I've often been told that a church is the people, not the building. Which I totally agree with, but at the same time, I have grown attached to both the building and the people. More so the people, but since I'm technically at this point attached to my father (the priest) I go where he does. 

If Slickville goes away, if the church itself closes fully (I don't know this will go down, but there are a lot of possibilities here) and he is reassigned elsewhere, I don't know how I'll deal with it. I know there are other churches, and I know there are closer Orthodox churches, but Slickville is my home. I know I'm always welcome in Carnegie, and usually welcome elsewhere, but I grew up going to the church 40 miles from my house. It's my family. 

Thus starts a series... not sure how many parts or how frequent, but I plan to post once in a blue moon, or maybe even start a side blog, because this isn't my usual content here...

Saturday, February 22, 2014

I Can Show You What You Wanna See And Take You Where You Want To Be

UPDATE: I figured out why Rick Sebak was in the Southside. Find out more here: https://www.youtube.com/watch?v=oVMixoM6yHE

I really should've just waited a day.

Today I went to WYEP, which was quite routine. I usually get a ride from my father, but he was only able to get me there today, which was alright. It was a nice day and it had been a while since I last took public transportation.

Taking public transportation here in Pittsburgh is always an adventure (If you don't believe me, follow @PGH_T_Party) and today was no different. I usually pick up the 51 from the South Side downtown at the corner of 12th and East Carson. Today, the lights at that intersection weren't working because a transformer caught fire there.

Needless to say, I was assuming that this would set the bus schedule back a while. So I waited, and looked down East Carson waiting for the 51. About ten minutes goes by, and who do I see walking down the sidewalk toward me but some guy that looks like Rick Sebak.

Rick Sebak (for those of you who don't follow public television/need a brush-up on yinzology) is a television producer for WQED here in Pittsburgh that is known for his scrapbook documentaries (he invented the genre) about local and quirky things ("Breakfast Special" "A Hot Dog Program" etc.). He also follows me on twitter.

Anyway, I'm watching this guy and East Carson, and then I realize that it is Rick Sebak. I say "hi" but honestly I'm a bit starstruck (seriously, making documentaries in this style is one of my dreams after, you know, being Scott Pelley or Charles Osgood). We talk briefly about the weather and he goes to his car, which is being blocked by a bunch of motorcycles. At this point I see the 51 in the distance. The motorcycle dudes move their motorcycles after talking to Mr. Sebak for a minute or so. And then they pull out at this intersection. Up rolls the 51, me with fare in hand. And so keeps going the 51, past me.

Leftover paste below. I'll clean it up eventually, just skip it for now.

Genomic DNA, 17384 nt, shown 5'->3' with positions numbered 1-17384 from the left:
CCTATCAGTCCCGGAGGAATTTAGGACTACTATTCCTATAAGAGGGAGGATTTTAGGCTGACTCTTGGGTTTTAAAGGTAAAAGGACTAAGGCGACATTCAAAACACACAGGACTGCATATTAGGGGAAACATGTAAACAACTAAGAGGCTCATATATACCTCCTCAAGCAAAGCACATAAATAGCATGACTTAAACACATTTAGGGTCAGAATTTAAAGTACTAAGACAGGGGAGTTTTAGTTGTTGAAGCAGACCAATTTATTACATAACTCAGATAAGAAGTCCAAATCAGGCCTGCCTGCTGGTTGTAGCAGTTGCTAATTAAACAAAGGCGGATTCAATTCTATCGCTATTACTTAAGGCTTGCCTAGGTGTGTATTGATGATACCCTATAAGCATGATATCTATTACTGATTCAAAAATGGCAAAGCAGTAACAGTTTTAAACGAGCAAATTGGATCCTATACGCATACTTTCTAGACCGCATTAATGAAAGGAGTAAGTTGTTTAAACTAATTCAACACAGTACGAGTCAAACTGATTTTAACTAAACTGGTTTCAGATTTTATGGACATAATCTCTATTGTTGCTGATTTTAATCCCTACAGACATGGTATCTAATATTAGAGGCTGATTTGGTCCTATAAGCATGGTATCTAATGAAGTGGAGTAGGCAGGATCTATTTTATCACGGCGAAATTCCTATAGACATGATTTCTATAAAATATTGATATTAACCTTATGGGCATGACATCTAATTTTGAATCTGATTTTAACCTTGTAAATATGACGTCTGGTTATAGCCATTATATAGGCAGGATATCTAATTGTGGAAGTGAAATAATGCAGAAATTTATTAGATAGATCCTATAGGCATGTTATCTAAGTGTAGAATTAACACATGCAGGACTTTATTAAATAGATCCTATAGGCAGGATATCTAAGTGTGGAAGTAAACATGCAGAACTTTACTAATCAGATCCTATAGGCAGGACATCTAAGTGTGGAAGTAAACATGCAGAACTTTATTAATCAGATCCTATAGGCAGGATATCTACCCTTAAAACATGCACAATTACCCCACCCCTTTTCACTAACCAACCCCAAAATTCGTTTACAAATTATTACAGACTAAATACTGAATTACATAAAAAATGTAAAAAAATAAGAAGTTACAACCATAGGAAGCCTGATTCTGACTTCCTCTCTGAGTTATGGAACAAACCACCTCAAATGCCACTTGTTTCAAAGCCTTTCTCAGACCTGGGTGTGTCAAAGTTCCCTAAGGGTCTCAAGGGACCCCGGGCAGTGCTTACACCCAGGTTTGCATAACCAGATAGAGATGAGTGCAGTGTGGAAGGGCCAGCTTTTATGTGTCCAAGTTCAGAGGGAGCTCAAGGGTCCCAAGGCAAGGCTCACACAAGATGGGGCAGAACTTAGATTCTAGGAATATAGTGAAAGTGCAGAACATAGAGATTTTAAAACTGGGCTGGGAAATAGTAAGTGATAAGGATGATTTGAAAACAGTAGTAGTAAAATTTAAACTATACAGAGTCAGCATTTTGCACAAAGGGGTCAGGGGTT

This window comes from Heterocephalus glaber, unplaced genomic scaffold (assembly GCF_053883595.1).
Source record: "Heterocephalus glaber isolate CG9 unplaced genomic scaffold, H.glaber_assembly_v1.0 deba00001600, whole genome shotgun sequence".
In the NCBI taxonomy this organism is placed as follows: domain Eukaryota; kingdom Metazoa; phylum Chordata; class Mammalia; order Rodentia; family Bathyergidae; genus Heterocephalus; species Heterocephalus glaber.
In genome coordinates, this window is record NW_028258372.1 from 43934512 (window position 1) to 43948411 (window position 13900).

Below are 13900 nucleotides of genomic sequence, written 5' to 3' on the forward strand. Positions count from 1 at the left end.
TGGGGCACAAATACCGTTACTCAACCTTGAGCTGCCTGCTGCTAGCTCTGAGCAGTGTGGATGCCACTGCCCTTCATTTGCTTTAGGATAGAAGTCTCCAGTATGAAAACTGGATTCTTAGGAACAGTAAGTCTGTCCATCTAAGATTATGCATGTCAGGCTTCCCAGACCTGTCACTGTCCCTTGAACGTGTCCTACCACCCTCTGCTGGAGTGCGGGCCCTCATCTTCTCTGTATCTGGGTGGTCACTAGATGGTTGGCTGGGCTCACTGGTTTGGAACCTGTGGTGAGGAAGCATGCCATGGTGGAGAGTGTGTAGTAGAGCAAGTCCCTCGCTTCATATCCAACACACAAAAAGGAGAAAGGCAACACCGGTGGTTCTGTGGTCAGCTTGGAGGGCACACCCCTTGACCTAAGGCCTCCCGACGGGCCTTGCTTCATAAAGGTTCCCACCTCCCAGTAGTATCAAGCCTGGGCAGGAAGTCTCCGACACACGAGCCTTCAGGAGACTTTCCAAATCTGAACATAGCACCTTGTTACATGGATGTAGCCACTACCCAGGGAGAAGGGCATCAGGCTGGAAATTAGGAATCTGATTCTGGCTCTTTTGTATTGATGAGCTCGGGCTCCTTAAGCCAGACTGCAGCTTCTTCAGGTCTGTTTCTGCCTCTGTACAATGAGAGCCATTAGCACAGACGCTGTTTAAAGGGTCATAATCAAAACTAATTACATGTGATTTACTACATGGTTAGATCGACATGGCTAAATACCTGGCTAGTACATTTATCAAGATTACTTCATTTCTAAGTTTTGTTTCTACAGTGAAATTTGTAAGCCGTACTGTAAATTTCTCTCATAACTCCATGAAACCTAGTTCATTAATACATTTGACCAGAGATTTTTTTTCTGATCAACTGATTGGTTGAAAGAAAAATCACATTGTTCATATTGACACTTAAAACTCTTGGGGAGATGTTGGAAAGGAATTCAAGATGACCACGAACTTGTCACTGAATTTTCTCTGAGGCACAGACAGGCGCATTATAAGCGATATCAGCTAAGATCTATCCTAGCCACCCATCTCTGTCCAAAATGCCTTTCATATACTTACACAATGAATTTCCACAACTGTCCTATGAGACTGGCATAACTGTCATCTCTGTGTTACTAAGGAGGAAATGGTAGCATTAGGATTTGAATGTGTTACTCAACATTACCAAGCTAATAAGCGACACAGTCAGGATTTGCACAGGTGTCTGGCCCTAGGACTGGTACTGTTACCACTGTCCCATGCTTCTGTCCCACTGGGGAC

So Rick Sebak drives away, and the bus decided I wasn't worthy enough to get on it. I look around to see if I'm getting punk'd or something, I'm not.

The 48 pulls up, and lets me on. The 48 and 51 take the same routes from at least 20th and Carson into town, so I'm alright. Due to construction though, I had to walk an extra ten blocks than normal to get to my transfer. Which gave me an excuse to walk through Point Park's campus. The campus isn't like a college campus though... it's a collection of five or six city blocks making the whole city its campus. </Point Park Gushing>

I make it onto my transfer bus stop as it is rolling up to the corner. As if it was planned.

Friday, February 21, 2014

And it’s a Long Way up When You Hit the Ground

This is from Imagine Dragon's "On Top of The World" which is an amazing song by a band that can play very well acoustically, which you should totally check out sometime after you're done reading this post.

This week in English we have been talking about Modernism, which has left me floating down the path of meta-cognition and identity and art. Metacognition (which chrome is telling me isn't a word... meh [meh is also not a word]) metacognition is the idea of thinking about thinking, which after a week of thinking about thinking and streams of consciousness, it's just... weird.

Anyway, this week has been a smorgasbord (spellcheck saved me on that) of information, events, and assorted nonsense. I now have a graduation/commencement date (per CSB) of June 12, 2015. Which is crazy to think about, 476 days away crazy. I'm extremely excited yet at the same time quite terrified that that is the amount of time within which I need to take the SATs, ACTs, complete a FAFSA, apply for scholarships, and of course apply to all of the colleges I want to.

So this, and so much more has been running through my mind. I've been listening to a lot of lectures, acceptance speeches, and the sort lately. I am listening to John Green's lecture at Kenyon, and have listened to Bob Schieffer's acceptance speech of the Walter Cronkite award for Excellence in Journalism, as well as what I offered earlier from Neil Gaiman's "Make Good Art" speech and his concept of "Art is Never Finished, it is Just Released", and so many other things.

This is rambly, but that's because I'm not exactly coherent. Thinking about thinking does that to you.

Stuff I've been listening to:

"I'll never really know what it's like to be you. I will always see you in the context of myself" -
John Green's Kenyon Talk: https://www.youtube.com/watch?v=R4peoHkXsJg
Journalism is not about scratching the surface, it is about going beneath the surface and finding the truth — Bob Schieffer, in his acceptance speech for the Walter Cronkite Award for Excellence in Journalism

Friday, February 14, 2014

If That's What You Wanted

That's the title of the song used in the trailer for the John Green Movie The Fault In Our Stars. I like the song, and the trailer, and the book, so you should check all of those out in the reverse order I listed it in...